Everything Old is New Again
The term “cloud computing” is a relatively recent buzzword for a new type of computing. Thanks to the Internet, Wi-Fi, and other modern networking technologies, individual users can “offload” much of their computational and data storage efforts onto remotely hosted servers and online services. This has helped to make smaller, more portable computing devices like laptops, tablets, and phones more practical because the device itself does not need to do all of the work. Instead, the heavy lifting can be handed off to “the cloud.”
Believe it or not, this is not a new idea in computing. In fact, decades earlier, long before the availability of public or private Internet access, most computers were the size of entire buildings. While the actual devices that people used might have looked like today’s desktop computers, they were actually just simple interfaces, so-called “dumb terminals” or “thin clients,” that connected remotely to the actual computer or server located elsewhere, much like our phones and tablets connect remotely to web services.
Of course, yesterday’s “dumb terminals” have since given way to today’s “smart phones,” which have far more computing power in their own right. But the increasing use of and reliance upon “the cloud” for remote computing show that recent and incredible advances in technology have not strayed far from their predecessors.
Like with the “dumb terminals” of the past, today’s cloud computing is built upon the “client-server model.” That is, the networking process can be described according to the interactions of two remotely located computers (or more accurately, programs running on those computers)—namely, the “client” and the “server.”
The client stands at one end of the communication process and typically represents the end-user. At the other end of the process is the server, a centralized computer that all individual end users connect to. In other words, the server serves the needs of its clients (i.e., users).
The analogy is that of a waiter at a restaurant. The as the waiter (i.e., server) waits on the customers (i.e., clients, each individual customer makes requests about which particular food items or beverages they want. The waiter then goes back into the kitchen while the cooks (i.e., processor, or CPU) gather the raw ingredients (i.e., data) from storage (i.e., database) and prepares the meal. When it is ready, the waiter returns to the customer and serves the meal as they requested.
In computing, this process of a client initiating a request or transmitting data to a remote server, which then processes the request or data and returns the appropriate response is the basic functionality of all Internet-based communication. When you surf the Web, your web browser is the client. The website you visit is essentially data hosted (stored and served) on a remote web server.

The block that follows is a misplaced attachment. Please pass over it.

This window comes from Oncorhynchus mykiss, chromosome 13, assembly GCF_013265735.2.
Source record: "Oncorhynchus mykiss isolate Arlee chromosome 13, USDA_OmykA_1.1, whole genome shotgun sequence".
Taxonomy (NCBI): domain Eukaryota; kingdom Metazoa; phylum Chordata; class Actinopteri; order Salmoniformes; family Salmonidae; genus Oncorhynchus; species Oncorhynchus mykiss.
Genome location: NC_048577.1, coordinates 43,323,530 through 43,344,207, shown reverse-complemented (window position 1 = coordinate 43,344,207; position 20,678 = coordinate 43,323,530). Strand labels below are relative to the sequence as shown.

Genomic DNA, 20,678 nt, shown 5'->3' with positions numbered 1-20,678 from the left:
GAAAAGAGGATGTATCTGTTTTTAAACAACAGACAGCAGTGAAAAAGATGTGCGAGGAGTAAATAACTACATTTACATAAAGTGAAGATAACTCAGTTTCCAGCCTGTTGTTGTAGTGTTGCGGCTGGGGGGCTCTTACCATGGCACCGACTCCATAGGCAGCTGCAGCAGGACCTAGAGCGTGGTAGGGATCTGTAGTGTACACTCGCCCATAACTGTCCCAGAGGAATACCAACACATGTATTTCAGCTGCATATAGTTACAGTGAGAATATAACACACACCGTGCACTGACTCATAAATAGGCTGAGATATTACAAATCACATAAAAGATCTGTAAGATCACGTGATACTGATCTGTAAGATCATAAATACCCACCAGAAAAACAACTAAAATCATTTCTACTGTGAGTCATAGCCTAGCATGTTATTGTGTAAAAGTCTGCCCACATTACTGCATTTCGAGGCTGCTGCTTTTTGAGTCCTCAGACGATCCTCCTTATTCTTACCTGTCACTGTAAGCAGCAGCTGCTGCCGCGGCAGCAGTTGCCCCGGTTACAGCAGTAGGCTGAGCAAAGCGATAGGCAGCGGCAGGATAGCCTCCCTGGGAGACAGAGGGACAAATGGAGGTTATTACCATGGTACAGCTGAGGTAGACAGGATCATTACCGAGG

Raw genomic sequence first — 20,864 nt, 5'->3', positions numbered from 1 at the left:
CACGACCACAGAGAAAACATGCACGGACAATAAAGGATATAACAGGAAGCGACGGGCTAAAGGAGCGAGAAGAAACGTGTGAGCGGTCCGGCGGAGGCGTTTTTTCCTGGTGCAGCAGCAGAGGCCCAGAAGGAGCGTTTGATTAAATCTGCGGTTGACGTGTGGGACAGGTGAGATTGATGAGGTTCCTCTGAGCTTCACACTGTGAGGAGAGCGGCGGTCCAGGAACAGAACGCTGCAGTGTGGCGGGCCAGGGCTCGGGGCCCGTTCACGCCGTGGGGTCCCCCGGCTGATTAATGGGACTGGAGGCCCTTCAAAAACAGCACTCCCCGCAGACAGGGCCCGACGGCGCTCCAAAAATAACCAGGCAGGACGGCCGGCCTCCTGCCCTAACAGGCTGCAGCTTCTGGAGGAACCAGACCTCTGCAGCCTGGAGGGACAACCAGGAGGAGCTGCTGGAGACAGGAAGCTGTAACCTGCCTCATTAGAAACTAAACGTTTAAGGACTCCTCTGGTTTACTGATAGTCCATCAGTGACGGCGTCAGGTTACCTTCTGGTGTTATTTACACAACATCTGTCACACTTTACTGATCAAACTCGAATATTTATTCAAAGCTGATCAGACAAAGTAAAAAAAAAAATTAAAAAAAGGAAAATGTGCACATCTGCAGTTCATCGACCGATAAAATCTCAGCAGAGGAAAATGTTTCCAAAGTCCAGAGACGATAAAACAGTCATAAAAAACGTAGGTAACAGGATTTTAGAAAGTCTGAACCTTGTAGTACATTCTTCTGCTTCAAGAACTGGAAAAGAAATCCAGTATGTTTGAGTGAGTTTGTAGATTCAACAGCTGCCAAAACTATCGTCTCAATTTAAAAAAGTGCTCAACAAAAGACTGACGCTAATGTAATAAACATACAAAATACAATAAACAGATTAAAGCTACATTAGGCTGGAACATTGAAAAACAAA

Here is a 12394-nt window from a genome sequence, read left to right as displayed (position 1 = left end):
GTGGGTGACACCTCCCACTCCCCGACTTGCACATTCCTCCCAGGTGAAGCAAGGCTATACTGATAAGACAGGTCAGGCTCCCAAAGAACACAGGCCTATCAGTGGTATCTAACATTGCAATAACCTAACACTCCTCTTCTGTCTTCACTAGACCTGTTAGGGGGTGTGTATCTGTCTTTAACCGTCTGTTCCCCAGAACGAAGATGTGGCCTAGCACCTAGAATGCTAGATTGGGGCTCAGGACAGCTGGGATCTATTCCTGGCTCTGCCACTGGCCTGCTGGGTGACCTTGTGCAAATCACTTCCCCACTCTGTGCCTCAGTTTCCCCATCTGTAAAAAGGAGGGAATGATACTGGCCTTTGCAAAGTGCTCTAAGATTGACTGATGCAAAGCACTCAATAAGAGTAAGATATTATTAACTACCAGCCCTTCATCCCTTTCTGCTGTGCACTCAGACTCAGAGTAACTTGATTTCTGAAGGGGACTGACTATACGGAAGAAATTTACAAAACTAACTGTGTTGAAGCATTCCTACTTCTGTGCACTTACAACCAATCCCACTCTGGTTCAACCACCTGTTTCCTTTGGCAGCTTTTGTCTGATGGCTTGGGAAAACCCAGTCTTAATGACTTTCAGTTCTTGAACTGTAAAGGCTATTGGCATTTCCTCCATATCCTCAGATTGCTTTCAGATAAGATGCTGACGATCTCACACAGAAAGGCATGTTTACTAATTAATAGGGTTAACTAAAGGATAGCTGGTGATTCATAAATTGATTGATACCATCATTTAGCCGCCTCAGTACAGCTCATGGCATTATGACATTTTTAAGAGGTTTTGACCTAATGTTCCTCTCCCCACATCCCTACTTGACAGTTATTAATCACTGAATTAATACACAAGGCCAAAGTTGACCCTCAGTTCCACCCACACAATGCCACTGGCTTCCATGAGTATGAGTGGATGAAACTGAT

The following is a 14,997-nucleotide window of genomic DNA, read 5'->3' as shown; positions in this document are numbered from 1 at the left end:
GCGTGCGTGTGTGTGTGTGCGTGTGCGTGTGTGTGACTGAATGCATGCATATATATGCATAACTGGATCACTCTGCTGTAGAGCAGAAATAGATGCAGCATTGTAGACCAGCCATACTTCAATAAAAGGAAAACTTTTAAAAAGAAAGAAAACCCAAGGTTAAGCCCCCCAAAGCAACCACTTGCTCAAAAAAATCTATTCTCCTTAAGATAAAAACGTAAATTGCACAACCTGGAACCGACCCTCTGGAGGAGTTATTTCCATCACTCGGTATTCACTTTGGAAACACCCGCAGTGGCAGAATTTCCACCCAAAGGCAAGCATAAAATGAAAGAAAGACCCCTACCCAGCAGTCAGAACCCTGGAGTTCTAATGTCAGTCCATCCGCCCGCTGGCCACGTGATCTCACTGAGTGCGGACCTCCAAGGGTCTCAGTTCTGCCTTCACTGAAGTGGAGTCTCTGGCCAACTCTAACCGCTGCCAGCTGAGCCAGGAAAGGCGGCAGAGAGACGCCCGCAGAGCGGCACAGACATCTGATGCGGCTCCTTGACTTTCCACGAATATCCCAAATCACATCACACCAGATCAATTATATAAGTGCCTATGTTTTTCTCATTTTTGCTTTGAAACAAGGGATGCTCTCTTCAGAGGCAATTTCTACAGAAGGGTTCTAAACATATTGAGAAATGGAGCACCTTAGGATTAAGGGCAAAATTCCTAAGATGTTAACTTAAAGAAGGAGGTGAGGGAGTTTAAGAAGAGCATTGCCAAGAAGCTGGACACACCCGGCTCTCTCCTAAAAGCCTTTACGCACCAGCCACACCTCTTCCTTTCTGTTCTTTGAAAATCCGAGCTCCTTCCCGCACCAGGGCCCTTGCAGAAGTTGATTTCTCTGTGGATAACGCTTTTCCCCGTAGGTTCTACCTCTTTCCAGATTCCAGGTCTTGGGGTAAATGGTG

All of Your Data Wherever You Go
One of the key advantages that cloud computing offers is portability. The fact that your data can be accessed from anywhere in the world has had a profound influence on how people work and live. With cloud computing, it is no longer necessary to carry your data around with you when you can just download or stream it from a remote server.
This has freed us from our desks and allowed people to create entirely new behaviors and use-cases that were previously impossible or prohibitively expensive before cloud computing.
In the early days of PCs, your data was trapped in a large box sitting on a person’s desk at home or in their office. Data that was on their computer at home could not be easily taken to work. Data that they used at work could not be brought home. Any data that needed to be transported from one location to another had to be copied onto physical disks that were slow and had relatively little capacity.
With cloud computing, users can now access their data from anywhere—home, school, work, airports, coffee shops, etc. And since wireless transmissions free us of the need for physical media, we can now use phones, tablets, and other devices that lack physical ports to access this cloud data as well.
Of course, one of the trade-offs of storing your data remotely is the additional costs of transmitting your data to and from the cloud—both in terms of time and bandwidth.
Another benefit of cloud-based systems is their use as off-site storage for your data. Anyone who has ever used a computer either has or will experience the loss of data at some point. Accidents happen. Hardware fails. Your data is important, but there is no way to ensure that it will remain 100% safe, intact, and uncorrupted. While it is good practice to maintain regular backups of your files, photos, and other digital information, a good rule of thumb is the “3-2-1 Rule":
2) Store the copies on two different media.
1) Keep one backup copy off-site.
The first two items deal with redundancy and maintaining multiple copies of your files, but the last item avoids the issue of creating a “single point of failure.” It does no good to have multiple backups of your files if they are all kept in the same location. A single disaster, like a fire, flood, or earthquake that destroys your house will destroy your files and your backups at the same time.
Cloud storage helps to solve that problem by allowing users to keep a separate copy of their data safely stored at a remote location.